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Finlandia/Karelia & Lemminkain

Sibelius Audio CD
5.0 out of 5 stars  See all reviews (3 customer reviews)
Price: CDN$ 12.33 & FREE Shipping on orders over CDN$ 25. Details
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1. Finlandia, Op. 26
2. Karelia Suite Op.11: I Intermezzo
3. Karelia Suite Op.11: II Ballade
4. Karelia Suite Op.11: III Alla Marcia
5. Lemminkäinen Suite Op.22: Lemminkäinen And The Maidens Of Saari
6. Lemminkäinen Suite Op.22: Lemminkäinen In Tuonela
7. Lemminkäinen Suite Op.22: The Swan Of Tuonela
8. Lemminkäinen Suite Op.22: Lemminkäinen's Return

Product Description

Amazon.ca

Opening this concert is Sibelius' overture Finlandia, composed for a gala in Helsinki to support the right of free speech at a time when the nation was under Russian domination. The work became a symbol of Finland's struggle for independence, and virtually the country's unofficial national anthem. Instantly recognisable, it is the most famous Finish music ever composed. Apart from his seven symphonies, Sibelius' major legacy is the series of tone poems he was inspired to write by Finish history and legend. The Karelia Suite is his revision of music originally written for a sequence of tableaux portraying the history of Karelia. Drawing on folk influences, this is melodic, celebratory and most attractive music. The major work on the album, though, is the Lemminkäinen Suite. Lemminkäinen was described by Sibelius as "the Don Juan of Finnish mythology". Here the philanderer undergoes a series of adventures, including a bleak sojourn in the underworld, before the mystical melancholy of the most famous movement, "The Swan of Tuonela", and the heroism of " Lemminkäinen's Return". This is an intelligently compiled programme, superbly played and recorded. Petri Sakari and the Iceland SO have also recorded Sibelius' Symphonies Nos. 1 and 3, which are worthy of further exploration. --Gary S. Dalkin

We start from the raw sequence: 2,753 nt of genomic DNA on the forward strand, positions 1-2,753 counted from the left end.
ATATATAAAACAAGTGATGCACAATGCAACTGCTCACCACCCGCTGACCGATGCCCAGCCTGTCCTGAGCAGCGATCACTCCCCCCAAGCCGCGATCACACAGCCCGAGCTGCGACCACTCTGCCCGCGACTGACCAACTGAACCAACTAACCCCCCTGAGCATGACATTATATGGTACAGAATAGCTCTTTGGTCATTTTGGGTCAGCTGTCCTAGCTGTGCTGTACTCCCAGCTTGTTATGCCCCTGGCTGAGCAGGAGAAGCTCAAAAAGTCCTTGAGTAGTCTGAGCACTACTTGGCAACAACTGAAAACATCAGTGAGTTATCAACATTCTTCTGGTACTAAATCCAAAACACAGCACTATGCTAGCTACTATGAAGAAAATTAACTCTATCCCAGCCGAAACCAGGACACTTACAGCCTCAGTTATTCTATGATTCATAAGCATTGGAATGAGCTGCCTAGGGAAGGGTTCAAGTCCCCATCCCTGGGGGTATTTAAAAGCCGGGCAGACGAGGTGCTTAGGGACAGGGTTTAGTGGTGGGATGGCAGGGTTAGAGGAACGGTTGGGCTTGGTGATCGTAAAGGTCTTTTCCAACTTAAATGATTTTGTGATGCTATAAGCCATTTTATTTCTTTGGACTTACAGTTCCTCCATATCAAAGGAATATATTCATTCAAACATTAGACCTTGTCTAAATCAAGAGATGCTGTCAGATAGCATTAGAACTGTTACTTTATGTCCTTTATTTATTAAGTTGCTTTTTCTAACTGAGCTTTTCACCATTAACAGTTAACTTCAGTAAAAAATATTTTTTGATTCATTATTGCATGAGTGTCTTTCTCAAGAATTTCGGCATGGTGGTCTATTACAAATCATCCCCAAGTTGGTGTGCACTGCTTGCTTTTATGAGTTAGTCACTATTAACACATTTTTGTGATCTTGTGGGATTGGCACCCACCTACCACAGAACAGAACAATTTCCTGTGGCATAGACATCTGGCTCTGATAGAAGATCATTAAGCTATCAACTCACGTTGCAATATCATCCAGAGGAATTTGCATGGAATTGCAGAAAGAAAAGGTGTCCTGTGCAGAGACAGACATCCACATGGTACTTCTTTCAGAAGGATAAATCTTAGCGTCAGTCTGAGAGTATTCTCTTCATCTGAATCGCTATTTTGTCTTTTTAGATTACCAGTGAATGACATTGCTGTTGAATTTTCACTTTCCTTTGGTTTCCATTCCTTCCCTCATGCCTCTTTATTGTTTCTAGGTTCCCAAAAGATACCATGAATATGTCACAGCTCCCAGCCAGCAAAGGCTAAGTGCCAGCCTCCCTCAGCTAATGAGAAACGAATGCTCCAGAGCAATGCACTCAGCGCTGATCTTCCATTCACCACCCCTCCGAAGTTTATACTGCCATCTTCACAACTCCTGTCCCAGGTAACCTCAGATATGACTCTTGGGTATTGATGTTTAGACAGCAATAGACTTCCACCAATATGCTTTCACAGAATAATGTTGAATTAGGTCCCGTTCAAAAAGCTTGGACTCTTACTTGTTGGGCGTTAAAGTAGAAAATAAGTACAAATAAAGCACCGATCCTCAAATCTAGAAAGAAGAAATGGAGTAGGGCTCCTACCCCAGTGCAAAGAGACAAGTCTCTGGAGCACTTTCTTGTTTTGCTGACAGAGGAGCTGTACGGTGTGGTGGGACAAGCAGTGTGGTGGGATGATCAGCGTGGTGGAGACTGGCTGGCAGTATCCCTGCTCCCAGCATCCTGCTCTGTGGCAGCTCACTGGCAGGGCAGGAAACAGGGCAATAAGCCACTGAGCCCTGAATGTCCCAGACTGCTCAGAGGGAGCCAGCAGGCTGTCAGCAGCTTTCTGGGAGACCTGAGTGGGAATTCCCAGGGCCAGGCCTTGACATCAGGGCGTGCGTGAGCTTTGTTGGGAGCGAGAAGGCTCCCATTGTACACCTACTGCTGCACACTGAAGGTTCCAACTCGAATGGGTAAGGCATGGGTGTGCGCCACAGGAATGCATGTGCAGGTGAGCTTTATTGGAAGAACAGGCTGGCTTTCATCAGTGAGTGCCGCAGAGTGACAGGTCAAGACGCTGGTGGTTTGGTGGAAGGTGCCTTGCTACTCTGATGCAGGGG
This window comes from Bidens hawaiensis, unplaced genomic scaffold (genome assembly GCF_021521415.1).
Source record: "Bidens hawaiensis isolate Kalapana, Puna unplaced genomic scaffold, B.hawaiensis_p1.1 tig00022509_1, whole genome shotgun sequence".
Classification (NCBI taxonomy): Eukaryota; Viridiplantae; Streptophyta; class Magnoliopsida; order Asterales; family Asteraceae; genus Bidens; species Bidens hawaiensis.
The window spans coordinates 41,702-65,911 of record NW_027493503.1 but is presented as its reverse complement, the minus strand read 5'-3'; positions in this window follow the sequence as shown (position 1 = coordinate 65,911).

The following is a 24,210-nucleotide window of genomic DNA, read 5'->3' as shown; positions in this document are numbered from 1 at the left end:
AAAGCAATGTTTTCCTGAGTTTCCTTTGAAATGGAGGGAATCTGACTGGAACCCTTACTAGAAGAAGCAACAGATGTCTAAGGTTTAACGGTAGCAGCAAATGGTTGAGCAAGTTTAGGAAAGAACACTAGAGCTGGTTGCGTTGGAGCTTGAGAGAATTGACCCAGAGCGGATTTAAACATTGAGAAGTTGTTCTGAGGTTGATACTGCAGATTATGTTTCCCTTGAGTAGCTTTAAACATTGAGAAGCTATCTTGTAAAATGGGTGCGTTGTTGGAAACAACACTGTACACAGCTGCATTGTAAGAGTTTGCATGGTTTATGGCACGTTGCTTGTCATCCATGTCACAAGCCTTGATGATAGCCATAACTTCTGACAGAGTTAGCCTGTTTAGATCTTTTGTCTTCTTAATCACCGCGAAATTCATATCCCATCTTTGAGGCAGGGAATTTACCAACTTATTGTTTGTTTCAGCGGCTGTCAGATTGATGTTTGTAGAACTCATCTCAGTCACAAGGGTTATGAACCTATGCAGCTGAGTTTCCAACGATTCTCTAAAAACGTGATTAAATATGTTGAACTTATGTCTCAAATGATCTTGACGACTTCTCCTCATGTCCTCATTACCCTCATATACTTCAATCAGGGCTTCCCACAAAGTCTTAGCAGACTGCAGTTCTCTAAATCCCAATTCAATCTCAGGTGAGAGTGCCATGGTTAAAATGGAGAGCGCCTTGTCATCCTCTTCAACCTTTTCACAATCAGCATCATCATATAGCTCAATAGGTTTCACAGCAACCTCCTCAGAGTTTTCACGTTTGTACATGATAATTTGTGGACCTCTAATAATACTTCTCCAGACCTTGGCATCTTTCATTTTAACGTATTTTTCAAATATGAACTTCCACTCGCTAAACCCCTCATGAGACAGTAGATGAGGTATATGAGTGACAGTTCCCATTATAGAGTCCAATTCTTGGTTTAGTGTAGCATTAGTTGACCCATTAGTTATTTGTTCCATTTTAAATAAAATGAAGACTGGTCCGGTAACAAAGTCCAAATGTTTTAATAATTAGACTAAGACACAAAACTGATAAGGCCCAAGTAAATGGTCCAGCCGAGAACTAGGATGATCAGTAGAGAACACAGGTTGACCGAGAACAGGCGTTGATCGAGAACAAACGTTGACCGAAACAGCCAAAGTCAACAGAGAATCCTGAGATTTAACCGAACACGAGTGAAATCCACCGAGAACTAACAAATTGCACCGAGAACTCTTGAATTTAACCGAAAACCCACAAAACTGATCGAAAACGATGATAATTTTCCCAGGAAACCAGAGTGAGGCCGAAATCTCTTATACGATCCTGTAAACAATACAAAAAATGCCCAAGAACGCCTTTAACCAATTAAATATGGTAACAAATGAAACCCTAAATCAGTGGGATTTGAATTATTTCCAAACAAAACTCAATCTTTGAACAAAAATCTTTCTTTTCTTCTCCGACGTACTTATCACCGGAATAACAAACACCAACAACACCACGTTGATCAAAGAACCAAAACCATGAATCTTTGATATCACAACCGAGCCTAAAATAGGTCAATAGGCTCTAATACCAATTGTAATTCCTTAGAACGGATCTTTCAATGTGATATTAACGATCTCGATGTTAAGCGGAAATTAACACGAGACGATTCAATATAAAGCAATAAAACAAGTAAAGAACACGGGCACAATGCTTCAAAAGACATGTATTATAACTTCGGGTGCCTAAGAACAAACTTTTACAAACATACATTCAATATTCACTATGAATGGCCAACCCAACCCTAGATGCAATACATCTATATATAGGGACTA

Product Description

Finlandia, op. 42 - Karelia, op. 10 - Suite Lemminkaïnen, op. 22 / Orchestre Symphonique d'Islande, dir. Petri Sakari

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Most helpful customer reviews
5.0 out of 5 stars raw power March 24 2003
Format:Audio CD
The early music of Sibelius possesses a raw emotional power that appeals to some more than others - but with a recording as fresh, spontaneous and exciting as this, I for one surrender!
The mythical landscapes of the Lemminkäinen Suite are magically evocative, with fine playing by the Icelanders - and while this is not the absolutely best Swan of Tuonela I have heard, it is still very fine. From the pale, nordic sun of the outer movements to the gloomy depths of Tuonela (land of the dead), this is a recording that totally draws you into a prehistoric world, with triumphs and horrors no less than todays'.
Not quite the same care and enthusiasm seems to have been invested in the Karelia-suite and Finlandia - but perhaps it is exactly the slight carelessness of the playing that makes you hear these over-played works almost anew.
With excellent sound, this is a sure winner.
Was this review helpful to you?
Format:Audio CD
This review refers to the Naxos CD recoding
by Petri Sakari and the Iceland Symphony
Orchestra, recorded in University Hall,
Reykjavik from 28th to 31st May and on
November, 1997.
This recording contains: Finlandia, Op. 26,
Karelia Suite, Op. 11 [Intermezzo; Ballade;
Alla marcia]; and the Lemminkainen Suite,
Op. 22 [Lemmikainen and the Maidens of Saari;
The Swan of Tuonela; Lemmikainen's Return].
On the first few listenings, I did not
particularly care for this version of
"Finlandia," but it has "grown on" me...or
I have grown with it. The whole recording
now seems to me to be top notch, and at this
price, a real bargain.
"The Swan of Tuonela" has always been a
highly esteemed piece for me, since high
school. I try to get as many different
versions of the piece by different orchestras
and conductors as I can. This version is
definitely top of the line. The playing of
the "Cor Anglais" in the piece by Dao
Kalbeinsson is incredible and inspirational.
All in all, this is a recording of Sibelius
not to be passed up.
Was this review helpful to you?
5.0 out of 5 stars Sibelius reaches Iceland April 22 2000
Format:Audio CD